(Bloomberg) -- The rare synchronized upswing of the global economy is looking down but not out.
What’s happening, economists say, is that the broadest period of world growth since 2010 is peaking at an elevated level, not petering out. And the driver of the expansion is shifting to a fiscally juiced U.S. economy from a slowing Europe and Japan.
But they acknowledge that their forecasts of another year or more of solid economic activity have become more uncertain after a soggy start to 2018, an outbreak of trade tensions and a ratcheting up of concern over Syria.
“If you had talked to me two months ago, I would have said there are upside risks,” to global growth, said Ethan Harris, head of global economics research at Bank of America Merrill Lynch in New York. “Now I’m seeing downside risks.”
Central bankers and finance ministers are emphasizing the positive as they prepare to gather next week in Washington for meetings of the International Monetary Fund.
Both Federal Reserve Chairman Jerome Powell and European Central Bank President Mario Draghi delivered upbeat economic assessments in recent days, suggesting they’ll push ahead with plans to scale back monetary stimulus.
That’s not to say that everything’s copacetic. Citigroup Inc. calculates data in major economies are undershooting forecasts by the most since last June with its measure for the euro zone the weakest in almost six years. JPMorgan Chase & Co.’s composite index of manufacturing and services worldwide hit a 16-month low in March.
“For the first time in a year we’re talking about a challenge to our view” of strong, synchronized growth, said Bruce Kasman, chief economist at JPMorgan Chase & Co. in New York.
Australia’s central bank said Friday that international investors are under-pricing the risk of an economic shock that could alter the outlook for financial markets.
Add in a raft of exogenous risks, including a potential U.S.-China trade war, and it’s no wonder investors are worried.
Yet all the sturm und drang hasn’t forced economists to materially mark down their forecasts. They see the world economy expanding 3.7 percent this year and next, in line with 2017’s out-turn, according to a Bloomberg survey this month. Goldman Sachs Group Inc. is penciling in 4.1 percent for 2018.
“Fed tightening, trade tensions, and China deleveraging all threaten to drag on growth, and some of the latest signs point to softness creeping in,” said Tom Orlik, chief economist for Bloomberg Economics. “So far though the main story for the global economy in 2018 is one of remarkable resilience.”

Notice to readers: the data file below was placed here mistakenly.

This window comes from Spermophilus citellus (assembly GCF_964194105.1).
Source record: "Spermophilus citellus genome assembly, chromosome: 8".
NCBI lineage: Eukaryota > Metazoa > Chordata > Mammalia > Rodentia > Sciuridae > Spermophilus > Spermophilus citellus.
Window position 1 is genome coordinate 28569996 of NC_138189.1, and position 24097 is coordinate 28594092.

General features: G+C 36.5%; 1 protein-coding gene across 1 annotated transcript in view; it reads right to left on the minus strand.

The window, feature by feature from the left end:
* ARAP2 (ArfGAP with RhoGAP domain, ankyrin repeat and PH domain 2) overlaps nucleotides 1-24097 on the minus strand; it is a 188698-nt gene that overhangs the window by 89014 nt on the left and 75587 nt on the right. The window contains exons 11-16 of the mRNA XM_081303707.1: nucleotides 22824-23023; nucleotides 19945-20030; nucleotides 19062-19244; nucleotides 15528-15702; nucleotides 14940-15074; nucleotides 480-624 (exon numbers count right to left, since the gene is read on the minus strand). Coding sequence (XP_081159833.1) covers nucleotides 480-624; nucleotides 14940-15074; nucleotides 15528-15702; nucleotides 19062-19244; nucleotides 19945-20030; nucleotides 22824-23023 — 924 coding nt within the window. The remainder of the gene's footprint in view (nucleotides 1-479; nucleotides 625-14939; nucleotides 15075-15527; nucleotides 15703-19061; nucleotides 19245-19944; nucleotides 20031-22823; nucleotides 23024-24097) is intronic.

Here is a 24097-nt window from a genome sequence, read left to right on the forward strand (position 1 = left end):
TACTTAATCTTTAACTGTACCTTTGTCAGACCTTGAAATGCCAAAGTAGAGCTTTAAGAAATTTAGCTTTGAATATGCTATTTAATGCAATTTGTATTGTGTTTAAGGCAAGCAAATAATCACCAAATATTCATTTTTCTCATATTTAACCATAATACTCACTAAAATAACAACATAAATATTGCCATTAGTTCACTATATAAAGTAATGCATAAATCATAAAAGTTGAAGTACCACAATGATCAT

One reason for continued optimism is that some of the first quarter weakness was due to harsh weather. “A couple of months of some soft data in the wintertime in Europe and the U.S. is not meaningful,” said Allen Sinai, president of Decision Economics Inc. in New York.
What’s more, the tariffs being discussed by the U.S. and China just aren’t large enough to make a meaningful impact on an $80 trillion world economy. Deutsche Bank economists reckon that a limited conflict could lop just 0.2 percent from each countries’ gross domestic product.
Most importantly, though, the underpinnings are sound.
Workers are starting to benefit from the tightest labor market in years in Germany, Japan and the U.S., where take-home pay is also rising thanks to tax cuts.
U.S. tax breaks are boosting U.S. companies’ finances as well, encouraging them to spend more on factories and equipment. In fact, capital outlays are increasing worldwide as corporations increasingly put rising profits to work.
“Investment growth may be turning a corner” after years of lagging behind, Ben May, director of global macro research for Oxford Economics in London, wrote in an April 3 report.
In China, the stronger capital spending should help offset the drag on growth from industrial consolidation and economic reforms, said Cui Li, head of macro research at CCB International Holdings Ltd. in Hong Kong.
Monetary policy also remains easy across the world and even after their recent wobble, financial markets remain a positive impulse for growth in the U.S., according to Goldman Sachs economists.
Not ‘Overly Concerned’
“There have been negative surprises, but we’re not that overly concerned,” said Goldman Sachs economist Jari Stehn. “The bottom line is that the global growth numbers have moderated, but we’re not rolling over as much as some of the data suggest.”
That’s assuming all goes to plan.
IMF Managing Director Christine Lagarde this week warned that the trade spat could snowball into something much worse, damaging confidence and investment. Bloomberg Economics reckons a full-blown trade war could wipe $470 billion off global gross domestic product, the size of Thailand’s output.
Perhaps the biggest risk is a rash of self-reinforcing pessimism in which households, investors and consumers react to headlines about trade wars and softening demand by pulling in their horns and undermining their economies even more.
That’s why there’s a nagging sense of doubt, according to Janet Henry, global chief economist at HSBC Holdings Plc in London.
“Global growth has been coming off a very high level,” she told Bloomberg Television. “At this stage it’s unclear if it’s moving to a more sustainable level of growth or a more sustained downtrend.”
©2018 Bloomberg L.P.